Finding Great Books
My birthday and Christmas run close together. Throughout the year, I add books I’d like to read to a roster that becomes my wish list for the birthday-holiday season. The resulting treasure trove doesn’t serve me for a full twelve months, but taking home a large pile to whittle down excites me each year.
Two years ago, as the fall transitioned into winter, I asked my friends on social media to name their favorite books—the ones they’d recommend to anyone. Then I put the books I hadn’t read on my list. Even the ones I wouldn’t have picked up on my own.
I liked some of the recommended texts more than others, but I only put down one of the books without finishing it. (Apologies to Louis L’Amour. I did try.)
I’ve since made it something of a habit to ask people to list their favorite books for me. (I wish more people had answers to the question—but I’ll save that lament for another blog post.) When I do get strong recommendations, I take them.
Other than direct recommendations from people I know, I find books for my list via The New York Times, The New Yorker, and other publications. Rarely do the best-seller lists influence me, but articles and reviews do.I pick up on books discussed on NPR, Web sites, blogs, and in the business community and seek out write-ups and reviews to see whether I should add these texts to my roster. Debating the next book to read in my book club often brings up interesting titles. I listen to authors speak about, read, and discuss their work—and the work of others—and add the ones who pique my interest to my list.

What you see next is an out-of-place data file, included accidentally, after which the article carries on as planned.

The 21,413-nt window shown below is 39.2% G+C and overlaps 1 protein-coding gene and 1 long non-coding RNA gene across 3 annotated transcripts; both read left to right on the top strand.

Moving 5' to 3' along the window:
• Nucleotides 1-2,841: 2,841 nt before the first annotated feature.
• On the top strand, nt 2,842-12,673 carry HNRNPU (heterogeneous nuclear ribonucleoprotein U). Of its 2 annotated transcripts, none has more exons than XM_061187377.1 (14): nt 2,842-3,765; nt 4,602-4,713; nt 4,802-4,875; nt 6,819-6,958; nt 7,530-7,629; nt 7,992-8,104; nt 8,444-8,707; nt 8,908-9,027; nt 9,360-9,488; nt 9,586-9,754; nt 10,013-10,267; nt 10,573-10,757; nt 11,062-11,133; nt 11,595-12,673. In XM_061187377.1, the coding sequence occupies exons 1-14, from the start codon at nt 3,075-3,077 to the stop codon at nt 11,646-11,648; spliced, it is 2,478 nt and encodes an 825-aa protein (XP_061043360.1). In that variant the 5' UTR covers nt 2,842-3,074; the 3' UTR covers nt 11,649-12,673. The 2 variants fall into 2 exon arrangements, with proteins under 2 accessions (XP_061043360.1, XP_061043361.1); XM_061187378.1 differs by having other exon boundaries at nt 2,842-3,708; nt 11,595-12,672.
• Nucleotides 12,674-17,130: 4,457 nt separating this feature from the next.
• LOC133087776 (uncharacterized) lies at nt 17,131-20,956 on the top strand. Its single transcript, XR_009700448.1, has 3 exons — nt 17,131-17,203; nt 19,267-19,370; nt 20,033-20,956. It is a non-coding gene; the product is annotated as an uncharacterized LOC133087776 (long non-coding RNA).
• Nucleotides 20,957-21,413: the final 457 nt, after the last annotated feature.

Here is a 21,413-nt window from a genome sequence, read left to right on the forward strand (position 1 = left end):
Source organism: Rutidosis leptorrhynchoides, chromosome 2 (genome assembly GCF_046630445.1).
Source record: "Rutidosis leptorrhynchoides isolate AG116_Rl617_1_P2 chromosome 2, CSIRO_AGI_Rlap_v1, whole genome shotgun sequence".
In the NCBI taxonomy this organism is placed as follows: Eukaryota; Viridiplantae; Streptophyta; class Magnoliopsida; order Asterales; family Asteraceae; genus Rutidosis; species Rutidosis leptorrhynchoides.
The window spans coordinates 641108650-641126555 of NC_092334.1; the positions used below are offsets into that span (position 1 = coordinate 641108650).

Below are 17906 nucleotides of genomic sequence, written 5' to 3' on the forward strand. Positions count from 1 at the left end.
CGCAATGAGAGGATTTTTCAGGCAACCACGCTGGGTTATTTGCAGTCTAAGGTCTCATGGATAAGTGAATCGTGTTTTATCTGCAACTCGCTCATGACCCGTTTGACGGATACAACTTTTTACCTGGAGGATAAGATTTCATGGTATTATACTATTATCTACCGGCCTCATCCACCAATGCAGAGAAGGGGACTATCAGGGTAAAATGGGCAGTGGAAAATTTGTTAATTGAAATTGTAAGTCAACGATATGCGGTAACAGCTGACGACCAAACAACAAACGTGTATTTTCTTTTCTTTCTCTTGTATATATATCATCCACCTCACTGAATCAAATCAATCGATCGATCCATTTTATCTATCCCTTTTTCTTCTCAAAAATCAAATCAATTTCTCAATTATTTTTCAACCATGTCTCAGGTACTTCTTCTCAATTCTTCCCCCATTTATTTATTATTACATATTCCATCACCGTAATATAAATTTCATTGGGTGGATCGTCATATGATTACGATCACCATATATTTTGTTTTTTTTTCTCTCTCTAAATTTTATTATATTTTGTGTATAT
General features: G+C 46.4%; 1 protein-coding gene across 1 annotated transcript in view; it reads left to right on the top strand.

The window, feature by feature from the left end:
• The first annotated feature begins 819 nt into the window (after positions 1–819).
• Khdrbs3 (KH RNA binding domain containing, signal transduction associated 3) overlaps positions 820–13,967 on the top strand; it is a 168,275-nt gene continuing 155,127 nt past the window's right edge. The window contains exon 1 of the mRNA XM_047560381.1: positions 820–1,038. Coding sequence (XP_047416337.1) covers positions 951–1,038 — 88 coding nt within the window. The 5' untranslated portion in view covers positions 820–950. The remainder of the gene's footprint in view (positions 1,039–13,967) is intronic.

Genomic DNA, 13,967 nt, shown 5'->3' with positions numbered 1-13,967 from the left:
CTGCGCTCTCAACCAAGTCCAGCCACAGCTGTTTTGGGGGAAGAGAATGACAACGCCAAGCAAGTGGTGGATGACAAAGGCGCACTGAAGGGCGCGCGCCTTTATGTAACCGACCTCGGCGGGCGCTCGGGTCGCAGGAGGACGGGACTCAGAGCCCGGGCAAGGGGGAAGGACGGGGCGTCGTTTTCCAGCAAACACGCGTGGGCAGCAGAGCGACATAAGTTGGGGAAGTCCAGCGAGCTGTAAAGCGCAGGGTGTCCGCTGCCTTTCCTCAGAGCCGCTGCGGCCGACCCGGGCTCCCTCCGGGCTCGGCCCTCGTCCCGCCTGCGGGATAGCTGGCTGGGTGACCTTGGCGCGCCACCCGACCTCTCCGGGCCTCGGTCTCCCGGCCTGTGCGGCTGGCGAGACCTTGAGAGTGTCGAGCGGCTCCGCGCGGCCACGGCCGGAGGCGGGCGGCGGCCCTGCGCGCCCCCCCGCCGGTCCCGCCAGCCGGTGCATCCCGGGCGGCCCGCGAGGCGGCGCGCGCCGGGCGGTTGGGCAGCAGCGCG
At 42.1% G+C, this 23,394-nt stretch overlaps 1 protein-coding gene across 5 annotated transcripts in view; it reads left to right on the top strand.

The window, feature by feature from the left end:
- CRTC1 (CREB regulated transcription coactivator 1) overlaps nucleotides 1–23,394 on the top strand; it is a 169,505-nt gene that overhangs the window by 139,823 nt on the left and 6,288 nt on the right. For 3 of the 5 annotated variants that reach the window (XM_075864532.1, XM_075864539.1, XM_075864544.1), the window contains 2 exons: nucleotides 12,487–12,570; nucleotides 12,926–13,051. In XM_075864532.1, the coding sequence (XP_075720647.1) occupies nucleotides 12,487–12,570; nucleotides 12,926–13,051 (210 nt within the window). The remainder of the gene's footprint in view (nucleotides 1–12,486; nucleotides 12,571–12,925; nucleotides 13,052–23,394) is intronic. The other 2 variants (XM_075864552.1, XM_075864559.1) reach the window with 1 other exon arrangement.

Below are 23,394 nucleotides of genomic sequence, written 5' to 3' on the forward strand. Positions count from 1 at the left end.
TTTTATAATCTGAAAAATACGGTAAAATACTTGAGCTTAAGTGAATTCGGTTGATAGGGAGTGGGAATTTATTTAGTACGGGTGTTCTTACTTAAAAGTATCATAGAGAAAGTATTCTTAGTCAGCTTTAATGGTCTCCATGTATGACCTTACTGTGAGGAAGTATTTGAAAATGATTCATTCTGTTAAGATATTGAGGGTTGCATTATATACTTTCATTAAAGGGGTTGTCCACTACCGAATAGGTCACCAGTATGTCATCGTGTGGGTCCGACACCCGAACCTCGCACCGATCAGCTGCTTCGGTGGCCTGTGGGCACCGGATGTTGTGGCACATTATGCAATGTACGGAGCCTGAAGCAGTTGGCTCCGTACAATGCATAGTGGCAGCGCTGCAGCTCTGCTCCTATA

Once upon a time, I found most of the books for my wish list by meandering through bookstores, but few bookstores remain today. Still, sometimes it happens.
Yet I often feel I miss so many books I should read. Books that could change my life through changing my perspective. The challenge: How do I find them?
How do you decide what to read?